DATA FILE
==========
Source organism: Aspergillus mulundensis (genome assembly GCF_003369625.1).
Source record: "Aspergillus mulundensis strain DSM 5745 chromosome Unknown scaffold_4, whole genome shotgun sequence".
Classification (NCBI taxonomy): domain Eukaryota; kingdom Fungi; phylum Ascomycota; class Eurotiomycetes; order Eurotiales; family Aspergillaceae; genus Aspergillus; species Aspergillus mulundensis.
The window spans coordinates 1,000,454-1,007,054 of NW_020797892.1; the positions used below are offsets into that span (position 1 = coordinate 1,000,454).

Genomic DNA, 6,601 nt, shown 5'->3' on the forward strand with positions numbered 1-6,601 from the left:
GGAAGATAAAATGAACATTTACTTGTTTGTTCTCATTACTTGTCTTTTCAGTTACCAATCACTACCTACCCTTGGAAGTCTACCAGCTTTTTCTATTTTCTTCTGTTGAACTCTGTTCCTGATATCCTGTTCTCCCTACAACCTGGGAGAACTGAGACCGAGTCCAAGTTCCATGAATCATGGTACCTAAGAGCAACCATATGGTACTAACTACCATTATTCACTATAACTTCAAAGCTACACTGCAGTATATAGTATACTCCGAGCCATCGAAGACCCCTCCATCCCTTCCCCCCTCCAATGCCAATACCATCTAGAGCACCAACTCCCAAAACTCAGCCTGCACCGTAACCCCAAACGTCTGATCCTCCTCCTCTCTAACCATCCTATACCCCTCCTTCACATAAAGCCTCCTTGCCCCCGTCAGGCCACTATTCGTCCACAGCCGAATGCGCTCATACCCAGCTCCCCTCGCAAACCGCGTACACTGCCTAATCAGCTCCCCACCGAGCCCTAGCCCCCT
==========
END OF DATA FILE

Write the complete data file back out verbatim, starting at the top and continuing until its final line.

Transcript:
Source organism: Aspergillus mulundensis (genome assembly GCF_003369625.1).
Source record: "Aspergillus mulundensis strain DSM 5745 chromosome Unknown scaffold_4, whole genome shotgun sequence".
Classification (NCBI taxonomy): domain Eukaryota; kingdom Fungi; phylum Ascomycota; class Eurotiomycetes; order Eurotiales; family Aspergillaceae; genus Aspergillus; species Aspergillus mulundensis.
The window spans coordinates 1,000,454-1,007,054 of NW_020797892.1; the positions used below are offsets into that span (position 1 = coordinate 1,000,454).

Genomic DNA, 6,601 nt, shown 5'->3' on the forward strand with positions numbered 1-6,601 from the left:
GGAAGATAAAATGAACATTTACTTGTTTGTTCTCATTACTTGTCTTTTCAGTTACCAATCACTACCTACCCTTGGAAGTCTACCAGCTTTTTCTATTTTCTTCTGTTGAACTCTGTTCCTGATATCCTGTTCTCCCTACAACCTGGGAGAACTGAGACCGAGTCCAAGTTCCATGAATCATGGTACCTAAGAGCAACCATATGGTACTAACTACCATTATTCACTATAACTTCAAAGCTACACTGCAGTATATAGTATACTCCGAGCCATCGAAGACCCCTCCATCCCTTCCCCCCTCCAATGCCAATACCATCTAGAGCACCAACTCCCAAAACTCAGCCTGCACCGTAACCCCAAACGTCTGATCCTCCTCCTCTCTAACCATCCTATACCCCTCCTTCACATAAAGCCTCCTTGCCCCCGTCAGGCCACTATTCGTCCACAGCCGAATGCGCTCATACCCAGCTCCCCTCGCAAACCGCGTACACTGCCTAATCAGCTCCCCACCGAGCCCTAGCCCCCT